Edward St Aubyn
Edward St Aubyn (born 14 January 1960 in Cornwall) is a British author and journalist. He is the author of seven novels, of which Mother’s Milk was shortlisted for the 2006 Man Booker Prize, won the 2007 Prix Femina Etranger, and won the 2007 South Bank Show award on literature. His first novel, Never Mind (1992) won the Betty Trask award. On the Edge (1998) was shortlisted for the Guardian Fiction Prize. Education: He attended Westminster School and Keble College, Oxford University. Edward St Aubyn has two children, Lucian and Eleanor, and lives in London.
Patrick Melrose Series
Five of St Aubyn's novels, Never Mind, Bad News, Some Hope, Mother's Milk, and At Last, form The Patrick Melrose Novels, republished in a single volume in 2012. They are based on the author's own life, growing up in a highly dysfunctional upper-class English family, dealing with the deaths of both parents, alcoholism, heroin addiction and recovery, and marriage and parenthood.
Although the Melrose books are sometimes portrayed in the media as tales of decadent aristocracy, they are frequently caustic about the futility and triviality of people with inherited wealth, a point made very explicit in At Last, the final book in the Melrose series.
The books have been hailed as a powerful exploration of how emotional health can be carved out of childhood adversity.
Mother's Milk was made into a feature film in 2012. The screenplay was written by St Aubyn and director Gerald Fox. It stars Jack Davenport, Adrian Dunbar, Diana Quick, and Margaret Tyzack in her last performance.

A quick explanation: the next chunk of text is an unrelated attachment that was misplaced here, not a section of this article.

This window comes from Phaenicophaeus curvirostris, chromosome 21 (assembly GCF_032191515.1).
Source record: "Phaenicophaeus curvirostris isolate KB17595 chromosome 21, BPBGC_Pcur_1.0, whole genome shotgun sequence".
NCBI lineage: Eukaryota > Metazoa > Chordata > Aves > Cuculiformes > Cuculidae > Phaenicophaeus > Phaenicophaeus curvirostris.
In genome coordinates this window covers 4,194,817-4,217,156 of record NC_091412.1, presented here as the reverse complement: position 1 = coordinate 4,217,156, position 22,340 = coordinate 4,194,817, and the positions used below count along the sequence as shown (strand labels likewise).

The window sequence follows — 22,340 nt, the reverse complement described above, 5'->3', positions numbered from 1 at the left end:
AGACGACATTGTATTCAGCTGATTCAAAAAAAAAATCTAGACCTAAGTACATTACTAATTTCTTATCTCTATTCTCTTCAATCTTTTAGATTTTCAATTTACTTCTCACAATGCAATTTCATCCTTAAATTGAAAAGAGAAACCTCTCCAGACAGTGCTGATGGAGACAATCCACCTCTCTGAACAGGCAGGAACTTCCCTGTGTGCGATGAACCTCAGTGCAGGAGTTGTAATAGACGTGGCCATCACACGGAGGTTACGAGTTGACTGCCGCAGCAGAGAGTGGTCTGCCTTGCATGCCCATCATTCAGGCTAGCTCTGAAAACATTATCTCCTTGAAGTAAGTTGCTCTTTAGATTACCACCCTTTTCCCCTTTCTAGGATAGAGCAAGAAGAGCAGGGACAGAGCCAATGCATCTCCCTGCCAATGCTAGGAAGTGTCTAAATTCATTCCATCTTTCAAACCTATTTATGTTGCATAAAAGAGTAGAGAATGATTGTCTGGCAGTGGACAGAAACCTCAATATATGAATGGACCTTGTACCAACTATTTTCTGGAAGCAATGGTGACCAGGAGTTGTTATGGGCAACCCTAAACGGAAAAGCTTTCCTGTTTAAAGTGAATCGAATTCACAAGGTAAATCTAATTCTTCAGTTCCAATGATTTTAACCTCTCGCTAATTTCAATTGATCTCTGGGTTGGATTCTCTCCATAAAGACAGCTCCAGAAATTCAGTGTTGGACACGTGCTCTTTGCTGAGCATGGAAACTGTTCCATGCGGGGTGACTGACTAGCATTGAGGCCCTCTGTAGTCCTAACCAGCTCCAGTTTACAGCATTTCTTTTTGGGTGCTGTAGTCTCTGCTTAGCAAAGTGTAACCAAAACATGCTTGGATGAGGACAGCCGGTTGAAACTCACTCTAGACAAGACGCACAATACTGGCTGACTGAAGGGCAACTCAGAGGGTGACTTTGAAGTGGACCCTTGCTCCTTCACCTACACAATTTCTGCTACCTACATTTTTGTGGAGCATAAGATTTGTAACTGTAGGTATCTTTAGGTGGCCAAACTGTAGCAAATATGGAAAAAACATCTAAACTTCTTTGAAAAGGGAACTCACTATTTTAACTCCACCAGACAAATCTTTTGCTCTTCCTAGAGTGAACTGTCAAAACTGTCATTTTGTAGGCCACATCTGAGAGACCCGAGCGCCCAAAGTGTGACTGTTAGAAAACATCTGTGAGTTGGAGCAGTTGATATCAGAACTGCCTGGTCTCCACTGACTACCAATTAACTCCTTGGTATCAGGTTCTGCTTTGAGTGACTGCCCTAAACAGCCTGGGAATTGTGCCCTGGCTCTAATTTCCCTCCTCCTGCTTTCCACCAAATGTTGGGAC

- At Last. Farrar, Straus and Giroux. 2012. ISBN 978-0374298890.
- On The Edge. Chatto & Windus. 1998. ISBN 10701167254.
- A Clue To The Exit. Chatto & Windus. 2000. ISBN 0701169605.
- Mother's Milk. Grove Press, Open City Books. 2005. ISBN 978-1890447403.
- Some Hope: A Trilogy. Grove Press, Open City Books. 2003. ISBN 1890447366.
- Lost for Words. Farrar, Straus and Giroux. 2014. ISBN 9780374280291.
- Kakutani, Michiko (21 February 2012). "Laying to Rest Familial Horrors: Edward St. Aubyn’s ‘At Last,’ an Autobiographical Novel". New York Times. Retrieved 1 October 2012.
- James, OW, 2013, How to Achieve Emotional Health, London: Vermilion
- Guardian interview
- The Independent article
- "Edward St Aubyn and the enigma of consciousness" (Telegraph)
- Author website
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